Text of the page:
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Report Says Rocky Road Ahead for Recordkeepers

While it’s not exactly been a smooth road over the past couple of decades, a new report says an even bumpier ride could be ahead for recordkeepers.

The report, “Long-term value creation in U.S. retirement” from McKinsey & Company, notes that while the 10-year bull market has propelled DC asset levels, recordkeepers have had to navigate a series of structural shifts in the market that have pressured their economics.

Margins, already thin in the large and jumbo market space, are likely to come under growing pressure as increasing transparency combined with growing intermediary sophistication in the small and mid-sized plan markets is leading to further downward pressure on pricing, the report observes.

Moreover, the continued bifurcation of plan servicing and investments, rotation to passive investment options and increasing use of institutional share classes and CITs have further pressured revenues, particularly for recordkeepers.

Indeed, the report notes that continued unbundling of asset management and recordkeeping will intensify concerns about the business models of more integrated players. “For the myriad of managers on the outside looking in, developing a viable DC strategy is essential to sustainable growth in the space,” according to authors Alex D’Amico, Jonathan Godsall and Jimmy Zhao.

In addition, fragmentation with the rise of competing benefit offers – including health savings accounts, student loan forgiveness and emergency cash accounts – presents much needed alternative revenue streams for recordkeepers who offer these products, but for those that do not, these products represent long-term revenue leakage, the report advises.

“These shifts raise critical questions for participants in the market that have historically looked at recordkeeping as a high-margin distribution channel, but now find themselves operating standalone, technology- and data-intensive businesses that sit outside their core competencies,” the authors observe. 

Industry Evolution

As to how the recordkeeping industry will evolve over the next 10 years, the authors explain that they see three potential scenarios. The first presumes continuing consolidation but little disruption. They explain that, under this scenario, the industry sees continued consolidation and further pricing pressure as incumbents battle for share and offer pricing concessions to retain business with high proprietary share. Over time, however, marginal players gradually exit as they reach their specific inflection points, with the end state featuring clusters of four to five at-scale providers at a segment level.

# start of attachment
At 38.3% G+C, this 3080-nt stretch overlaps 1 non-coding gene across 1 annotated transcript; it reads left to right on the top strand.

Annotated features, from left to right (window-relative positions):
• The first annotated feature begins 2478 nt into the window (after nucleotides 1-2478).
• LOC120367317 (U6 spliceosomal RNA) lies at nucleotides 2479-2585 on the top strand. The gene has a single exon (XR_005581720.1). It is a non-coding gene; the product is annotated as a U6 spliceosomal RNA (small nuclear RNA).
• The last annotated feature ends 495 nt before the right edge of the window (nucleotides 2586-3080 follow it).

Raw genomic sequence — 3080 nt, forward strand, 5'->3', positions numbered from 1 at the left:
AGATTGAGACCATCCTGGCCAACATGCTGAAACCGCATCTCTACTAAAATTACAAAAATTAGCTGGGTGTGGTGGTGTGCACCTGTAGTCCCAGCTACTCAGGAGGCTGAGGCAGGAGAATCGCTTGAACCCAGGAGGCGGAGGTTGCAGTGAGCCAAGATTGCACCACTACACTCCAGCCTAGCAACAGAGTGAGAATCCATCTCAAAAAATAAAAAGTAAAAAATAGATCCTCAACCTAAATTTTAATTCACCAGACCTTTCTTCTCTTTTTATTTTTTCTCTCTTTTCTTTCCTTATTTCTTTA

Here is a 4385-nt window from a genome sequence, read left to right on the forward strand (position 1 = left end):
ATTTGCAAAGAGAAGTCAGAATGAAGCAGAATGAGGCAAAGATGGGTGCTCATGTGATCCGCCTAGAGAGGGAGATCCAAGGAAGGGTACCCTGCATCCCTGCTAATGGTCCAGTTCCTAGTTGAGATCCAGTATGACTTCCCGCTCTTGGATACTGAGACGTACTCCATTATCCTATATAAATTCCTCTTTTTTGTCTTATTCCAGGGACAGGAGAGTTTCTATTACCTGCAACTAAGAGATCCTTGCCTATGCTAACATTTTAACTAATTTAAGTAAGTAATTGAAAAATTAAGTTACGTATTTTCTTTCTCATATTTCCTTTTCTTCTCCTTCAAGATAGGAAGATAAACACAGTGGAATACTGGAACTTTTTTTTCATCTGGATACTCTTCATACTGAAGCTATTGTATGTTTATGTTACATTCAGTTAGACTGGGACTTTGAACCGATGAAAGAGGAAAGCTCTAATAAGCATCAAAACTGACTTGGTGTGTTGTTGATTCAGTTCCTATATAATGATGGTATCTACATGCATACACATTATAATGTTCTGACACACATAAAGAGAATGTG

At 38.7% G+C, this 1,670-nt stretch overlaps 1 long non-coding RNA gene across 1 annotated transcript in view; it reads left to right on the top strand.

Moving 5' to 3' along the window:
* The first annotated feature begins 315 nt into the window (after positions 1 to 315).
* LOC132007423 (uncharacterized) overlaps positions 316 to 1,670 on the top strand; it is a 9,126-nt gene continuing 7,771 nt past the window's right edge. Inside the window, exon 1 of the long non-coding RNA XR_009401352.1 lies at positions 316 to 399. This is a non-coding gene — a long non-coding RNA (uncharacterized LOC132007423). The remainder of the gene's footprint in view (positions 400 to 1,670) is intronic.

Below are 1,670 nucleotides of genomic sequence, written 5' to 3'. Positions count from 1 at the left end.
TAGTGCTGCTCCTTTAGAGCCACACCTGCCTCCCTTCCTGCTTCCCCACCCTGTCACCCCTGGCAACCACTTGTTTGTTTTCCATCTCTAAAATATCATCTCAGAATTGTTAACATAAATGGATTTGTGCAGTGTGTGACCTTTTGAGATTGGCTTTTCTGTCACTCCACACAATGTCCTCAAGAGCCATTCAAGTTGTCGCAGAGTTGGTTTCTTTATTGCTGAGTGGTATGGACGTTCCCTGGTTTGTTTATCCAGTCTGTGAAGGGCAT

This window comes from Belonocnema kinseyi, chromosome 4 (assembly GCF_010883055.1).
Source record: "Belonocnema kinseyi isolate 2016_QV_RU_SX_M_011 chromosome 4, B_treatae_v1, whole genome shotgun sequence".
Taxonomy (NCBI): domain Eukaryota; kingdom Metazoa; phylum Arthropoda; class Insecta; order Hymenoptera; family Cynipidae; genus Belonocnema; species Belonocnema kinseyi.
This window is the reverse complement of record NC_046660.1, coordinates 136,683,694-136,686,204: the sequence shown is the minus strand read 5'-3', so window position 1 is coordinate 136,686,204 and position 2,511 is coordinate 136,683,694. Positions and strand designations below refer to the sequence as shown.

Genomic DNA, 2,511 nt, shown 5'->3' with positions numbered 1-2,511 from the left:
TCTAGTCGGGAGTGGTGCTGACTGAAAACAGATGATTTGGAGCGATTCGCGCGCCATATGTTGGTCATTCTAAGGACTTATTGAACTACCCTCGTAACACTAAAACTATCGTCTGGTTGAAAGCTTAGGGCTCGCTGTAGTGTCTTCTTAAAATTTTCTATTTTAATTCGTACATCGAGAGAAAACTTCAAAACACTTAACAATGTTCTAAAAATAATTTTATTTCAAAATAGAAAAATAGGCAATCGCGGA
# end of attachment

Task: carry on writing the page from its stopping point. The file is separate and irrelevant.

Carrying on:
Meanwhile, the second and third scenarios see disruption from outside the DC market. The second scenario entails external disruption from digital attackers in retirement, while the third could come from another market, such as the human resources information systems industry, which could be a long-term threat given the access it has to employee payroll and census data fees.

“While many HRIS providers have modules that accommodate defined contribution enrollment today, the modules often lack high-quality decision support tools provided by leading plan providers,” the report states. That said, should they choose to do so, however, HRIS providers could substantially upgrade their offerings and disintermediate recordkeepers, the authors further observe.  

“The common implication across all three is that recordkeepers need to act boldly to secure their futures through a combination of aggressive restructuring to prepare for continued revenue pressures while investing in next-generation client, participant and sponsor experience capabilities to meet rising customer expectations,” the report surmises.   

Nor are challenges isolated to recordkeepers. While noting that retirement “is and will continue to be” one of the largest growth opportunities for wealth managers, insurers and asset managers, the report notes that the largest retirement market is in the U.S., where $26 trillion in assets are held in retirement-related accounts, including public and private DC and DB plans, IRAs and annuities.

What’s more, these accounts collectively support more than $430 billion in revenue for retirement recordkeepers, asset managers, wealth managers, annuity writers and life insurers.

Not surprisingly, leading firms from across the financial services industries are seeking to tap into this long-term growth opportunity. And while the DC market remains large and attractive, it is also experiencing a series of disruptions, the report notes. Asset managers are facing multiple disruptions at once, including:

  • the rotation to passive investments driven by fiduciary considerations;
  • relentless pricing pressure across active and passive investment options, also driven by fiduciary concerns; and
  • the rise of target date funds as the Qualified Default Investment Alternative.